Another purpose of this invention is to improve the reliability of calculation of the position of the throttle lever. In an architecture such as the one set forth above, when the two synchro-trigonometers of the same throttle lever together provide an erroneous position, corresponding engine control computer EEC then calculates an erroneous position and for this reason the commanded thrust is not the one desired by the pilot.
Another purpose of this invention is to simplify the technology of the sensors and the interface. When synchro-trigonometers are used, it is advisable to supply these sensors with two wires by means of a sinusoidal voltage. Corresponding engine control computer EEC receives from the synchro-trigonometer a signal representative of the cosine of the angle measured by the sensor on two wires and a signal representative of the sine of this angle measured on two other wires. The computer then establishes the ratio of the received signals so as to determine the tangent of the measured angle and by use of the arctangent function finally obtains the value of the measured angle. As is apparent from the above, the interface used is complex and the use of this technology reduces the robustness of the system as a whole.
Another purpose of this invention also is to make it possible to simplify the architecture of a throttle lever. As indicated above, other sensors are present in a throttle lever. The fact of using different technologies for these various sensors makes the whole combination complex.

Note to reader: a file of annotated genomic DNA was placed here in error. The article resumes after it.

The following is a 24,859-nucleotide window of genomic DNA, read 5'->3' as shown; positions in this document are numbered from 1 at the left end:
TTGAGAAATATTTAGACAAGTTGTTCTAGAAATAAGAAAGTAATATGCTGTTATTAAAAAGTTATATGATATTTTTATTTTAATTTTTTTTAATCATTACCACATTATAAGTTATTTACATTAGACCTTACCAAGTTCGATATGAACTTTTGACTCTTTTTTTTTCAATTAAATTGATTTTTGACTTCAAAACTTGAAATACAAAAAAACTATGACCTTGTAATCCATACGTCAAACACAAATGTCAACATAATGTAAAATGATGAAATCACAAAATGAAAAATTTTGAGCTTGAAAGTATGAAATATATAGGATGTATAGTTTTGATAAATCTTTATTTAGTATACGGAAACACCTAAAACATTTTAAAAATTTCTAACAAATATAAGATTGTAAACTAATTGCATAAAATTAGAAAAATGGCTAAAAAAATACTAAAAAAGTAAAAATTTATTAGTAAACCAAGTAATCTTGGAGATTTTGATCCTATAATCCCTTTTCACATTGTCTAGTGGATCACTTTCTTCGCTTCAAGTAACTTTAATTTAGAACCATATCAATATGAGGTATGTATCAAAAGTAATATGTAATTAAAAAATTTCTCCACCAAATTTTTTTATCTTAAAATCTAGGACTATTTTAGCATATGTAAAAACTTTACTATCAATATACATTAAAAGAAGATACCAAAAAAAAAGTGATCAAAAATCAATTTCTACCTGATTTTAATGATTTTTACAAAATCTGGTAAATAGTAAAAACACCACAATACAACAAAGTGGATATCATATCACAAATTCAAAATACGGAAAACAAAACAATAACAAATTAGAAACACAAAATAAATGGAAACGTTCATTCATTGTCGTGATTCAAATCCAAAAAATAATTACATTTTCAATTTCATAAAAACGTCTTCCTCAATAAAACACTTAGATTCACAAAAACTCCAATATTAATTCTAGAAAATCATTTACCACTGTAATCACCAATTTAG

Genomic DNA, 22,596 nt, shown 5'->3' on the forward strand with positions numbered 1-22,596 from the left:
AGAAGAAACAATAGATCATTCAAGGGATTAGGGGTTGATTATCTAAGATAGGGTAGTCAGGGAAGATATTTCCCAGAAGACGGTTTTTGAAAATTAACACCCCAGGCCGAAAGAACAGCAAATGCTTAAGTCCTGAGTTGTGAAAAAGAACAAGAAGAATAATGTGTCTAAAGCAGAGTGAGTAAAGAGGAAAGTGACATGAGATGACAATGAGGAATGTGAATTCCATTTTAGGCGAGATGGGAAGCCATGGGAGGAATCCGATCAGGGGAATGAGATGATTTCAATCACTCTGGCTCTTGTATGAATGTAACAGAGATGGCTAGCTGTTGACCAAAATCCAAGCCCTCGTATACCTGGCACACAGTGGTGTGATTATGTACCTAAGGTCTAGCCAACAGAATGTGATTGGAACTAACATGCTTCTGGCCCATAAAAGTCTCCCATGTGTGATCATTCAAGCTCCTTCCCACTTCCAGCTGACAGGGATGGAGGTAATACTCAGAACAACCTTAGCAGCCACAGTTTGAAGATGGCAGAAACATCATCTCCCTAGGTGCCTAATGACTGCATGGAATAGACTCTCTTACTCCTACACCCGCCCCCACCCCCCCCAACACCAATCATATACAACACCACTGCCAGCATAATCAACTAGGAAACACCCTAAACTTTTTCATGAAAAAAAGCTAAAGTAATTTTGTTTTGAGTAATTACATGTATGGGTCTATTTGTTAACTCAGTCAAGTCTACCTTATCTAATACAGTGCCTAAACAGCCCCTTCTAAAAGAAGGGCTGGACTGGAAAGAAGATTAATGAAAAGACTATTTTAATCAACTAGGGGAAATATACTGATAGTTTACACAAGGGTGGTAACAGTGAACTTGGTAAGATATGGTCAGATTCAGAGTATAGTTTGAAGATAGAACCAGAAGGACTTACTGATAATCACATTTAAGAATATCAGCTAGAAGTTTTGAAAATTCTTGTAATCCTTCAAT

Another purpose of this invention also is to make the device used for determining the position of a throttle lever less costly.
To this end, this invention proposes a device for determining the position of a throttle lever in an aircraft, comprising on the one hand position sensors each connected to a computer referred to as primary flight control computer and on the other hand position sensors each connected to a computer referred to as engine control computer.
According to this invention, the position sensors are distributed in at least three groups of sensors, and the device comprises at least one computer, referred to as interface computer, having at least one input for receiving measurement information items transmitted by the computers connected to the position sensors as well as at least one output directed to the engine control computer.
Such an architecture allows acquisition of measurement signals from sensors measuring the position of the throttle lever by different computers. These computers, from the received signals, yield measurement information items corresponding to position values of the lever. These measurement information items, or position values, then may be transmitted, in the form of digital information items, by the computers (on the one hand the computers referred to as primary flight control computers and on the other hand by the computers referred to as engine control computers) to one or more computers (referred to as interface computers) by means of a—digital—network generally present in an aircraft. The computer or computers receiving the set of position values then may perform the calculation of the position value of the throttle lever.